• It is often good to have two mentors, one within the company, one outside. The internal mentor understands the state of the company and can guide you accordingly. The external mentor can be objective.

#6 – Track your career.

Your career progression is your responsibility. It is perfectly fine not to know exactly where you want to go early in your career. It is also fine to change your goals over time. It is also fine to have a career goal of being happy in the role you are already in. It is your career and hence, your choice. But just don’t expect anyone else to look out for you.

Some tips to track your career progress:

  • Is what you are doing translating into a line item on your resume?
  • Schedule regular conversations with your manager about your career progress, either once a month, once every two months, or whatever feels comfortable. Do not confuse this with performance reviews that a lot of companies do.

#7 – Get trained in “the art of feedback”.

There are many occasions during your professional life where the situation is not black and white, and there is conflict and confusion. Knowing how to receive feedback is important, as is being able to give feedback–both positive and constructive. A lot of your success will depend on this, whether it’s asking for a raise, or dealing with a difficult co-worker.

  • Get trained in the “art of feedback”.
  • If your company has classes on negotiation, or feedback, sign up for those. If not, read a book such as Crucial Conversations or Radical Candor.
  • This is a difficult skill to master, so keep at it. Don’t lose heart.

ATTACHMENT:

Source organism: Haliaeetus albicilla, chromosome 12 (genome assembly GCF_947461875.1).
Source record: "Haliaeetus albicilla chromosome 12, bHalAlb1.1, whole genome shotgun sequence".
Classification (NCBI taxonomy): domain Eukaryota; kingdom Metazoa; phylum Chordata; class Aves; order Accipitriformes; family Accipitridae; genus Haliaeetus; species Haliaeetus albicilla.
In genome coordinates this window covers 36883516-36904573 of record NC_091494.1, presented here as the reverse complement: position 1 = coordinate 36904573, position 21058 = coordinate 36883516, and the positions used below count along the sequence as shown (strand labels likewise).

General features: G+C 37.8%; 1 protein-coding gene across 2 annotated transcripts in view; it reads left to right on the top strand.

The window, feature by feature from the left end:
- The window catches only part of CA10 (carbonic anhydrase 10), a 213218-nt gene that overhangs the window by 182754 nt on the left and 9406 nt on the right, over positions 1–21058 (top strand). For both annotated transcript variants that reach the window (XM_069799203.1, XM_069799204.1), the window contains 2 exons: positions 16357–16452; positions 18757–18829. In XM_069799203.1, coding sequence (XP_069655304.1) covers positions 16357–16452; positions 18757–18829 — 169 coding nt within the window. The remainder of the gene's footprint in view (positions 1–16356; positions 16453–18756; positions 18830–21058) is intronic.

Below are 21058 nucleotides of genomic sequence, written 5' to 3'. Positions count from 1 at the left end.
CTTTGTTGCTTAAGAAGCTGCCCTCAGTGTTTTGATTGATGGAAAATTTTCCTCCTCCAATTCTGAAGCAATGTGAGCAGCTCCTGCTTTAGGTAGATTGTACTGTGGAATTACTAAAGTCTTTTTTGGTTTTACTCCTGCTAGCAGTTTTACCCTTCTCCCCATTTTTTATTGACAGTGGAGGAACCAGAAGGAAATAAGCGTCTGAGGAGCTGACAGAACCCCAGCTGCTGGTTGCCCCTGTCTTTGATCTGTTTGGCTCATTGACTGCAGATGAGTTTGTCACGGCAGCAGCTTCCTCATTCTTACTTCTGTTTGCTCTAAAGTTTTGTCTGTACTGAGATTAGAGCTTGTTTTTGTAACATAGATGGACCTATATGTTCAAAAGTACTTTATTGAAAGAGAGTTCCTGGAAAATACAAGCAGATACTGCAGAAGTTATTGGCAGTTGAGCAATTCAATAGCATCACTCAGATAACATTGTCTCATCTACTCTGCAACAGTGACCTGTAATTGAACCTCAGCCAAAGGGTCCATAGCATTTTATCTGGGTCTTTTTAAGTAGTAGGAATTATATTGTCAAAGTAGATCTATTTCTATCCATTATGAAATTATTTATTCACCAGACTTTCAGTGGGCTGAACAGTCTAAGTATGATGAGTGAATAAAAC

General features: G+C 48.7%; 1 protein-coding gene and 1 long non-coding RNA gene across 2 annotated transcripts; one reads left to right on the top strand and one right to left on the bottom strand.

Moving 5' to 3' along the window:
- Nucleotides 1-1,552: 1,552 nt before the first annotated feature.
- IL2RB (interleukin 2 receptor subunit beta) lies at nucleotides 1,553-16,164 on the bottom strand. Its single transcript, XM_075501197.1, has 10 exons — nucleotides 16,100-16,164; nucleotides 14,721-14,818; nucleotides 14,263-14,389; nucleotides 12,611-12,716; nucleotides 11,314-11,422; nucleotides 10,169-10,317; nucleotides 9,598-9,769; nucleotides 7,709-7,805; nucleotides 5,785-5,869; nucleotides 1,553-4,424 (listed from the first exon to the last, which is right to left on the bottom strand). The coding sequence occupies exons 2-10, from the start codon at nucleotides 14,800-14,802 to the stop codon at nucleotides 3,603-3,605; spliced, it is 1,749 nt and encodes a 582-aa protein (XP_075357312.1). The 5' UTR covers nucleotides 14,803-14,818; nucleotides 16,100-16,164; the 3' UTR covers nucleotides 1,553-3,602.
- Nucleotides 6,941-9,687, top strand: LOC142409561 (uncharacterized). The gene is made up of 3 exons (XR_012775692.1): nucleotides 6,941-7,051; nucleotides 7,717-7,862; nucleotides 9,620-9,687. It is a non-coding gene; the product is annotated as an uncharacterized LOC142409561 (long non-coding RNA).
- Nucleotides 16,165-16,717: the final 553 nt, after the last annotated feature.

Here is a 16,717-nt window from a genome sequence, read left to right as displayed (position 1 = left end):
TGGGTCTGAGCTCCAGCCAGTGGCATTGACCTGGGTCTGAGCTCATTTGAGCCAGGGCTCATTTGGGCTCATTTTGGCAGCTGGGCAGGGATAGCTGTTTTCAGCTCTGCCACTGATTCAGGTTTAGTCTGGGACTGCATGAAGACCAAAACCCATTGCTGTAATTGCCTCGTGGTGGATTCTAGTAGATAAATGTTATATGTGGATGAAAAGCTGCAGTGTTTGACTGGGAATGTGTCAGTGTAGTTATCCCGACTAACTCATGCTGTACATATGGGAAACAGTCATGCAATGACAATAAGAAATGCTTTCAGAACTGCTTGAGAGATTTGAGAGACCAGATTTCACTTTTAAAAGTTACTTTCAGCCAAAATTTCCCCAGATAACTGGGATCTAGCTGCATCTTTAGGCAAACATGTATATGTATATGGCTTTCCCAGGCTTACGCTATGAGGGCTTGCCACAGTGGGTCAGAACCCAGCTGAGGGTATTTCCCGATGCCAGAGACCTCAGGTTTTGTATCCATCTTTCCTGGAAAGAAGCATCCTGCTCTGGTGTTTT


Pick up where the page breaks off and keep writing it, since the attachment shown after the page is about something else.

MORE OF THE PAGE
#8 – Don’t be afraid to ask for help.

Let’s say you have been assigned to a task, and you get stuck doing it. How do you decide when you should ask for help from your co-workers, or from your manager? If you ask too soon, too frequently, or the questions are too basic, you may come across as either an annoyance, or worse, incompetent. If you continue to work at it alone for a long time, and the company’s crucial business gets impacted, it will reflect poorly on you as not being a team player, or not understanding the timelines. Yet, making that judgement call on your first job can be hard.

So, here are some tips:

  • Know when the task you are working on is due. If it is due in 3 hours, get feedback within 30 minutes.
  • If it is due in a 1 week, it may be okay to take a day to figure it out.
  • If it is a big task, get feedback at 30% of your work. Set expectations up front with the team that it is only 30% done.

#9 – Learn an applicable software process or new tools.

Being a software engineer is a craft. The experts know their tools. Invest time in learning the tools needed for your job. Add those tools to your learning plan. (See #1 on this list.)

  • Keyboard shortcuts are great productivity boosters.
  • CLI and shell scripts are evergreen.
  • Whether your team uses agile or waterfall, scrum or kanban, or the latest recommended SDLC methodology, educate yourself on it.

#10 – Stay energized.

Most jobs have a degree of stress associated with them. Finding the activities that make you relax are key to staying energized and in high productivity. Good software is never written when you are spinning like a hamster and don’t know where you are going.

Everyone Has to Find Their Own Path

Early on in your career, navigating through a new job can be difficult, and everyone has to find their own way. Don’t be afraid of taking chances. There will be successes, there will be failures, but not taking chances and only hoping for the best could end up causing regrets later. Hopefully the tips I’ve shared here will help you maneuver through the initial years of your career with confidence.

Learn more about career opportunities at AppDynamics.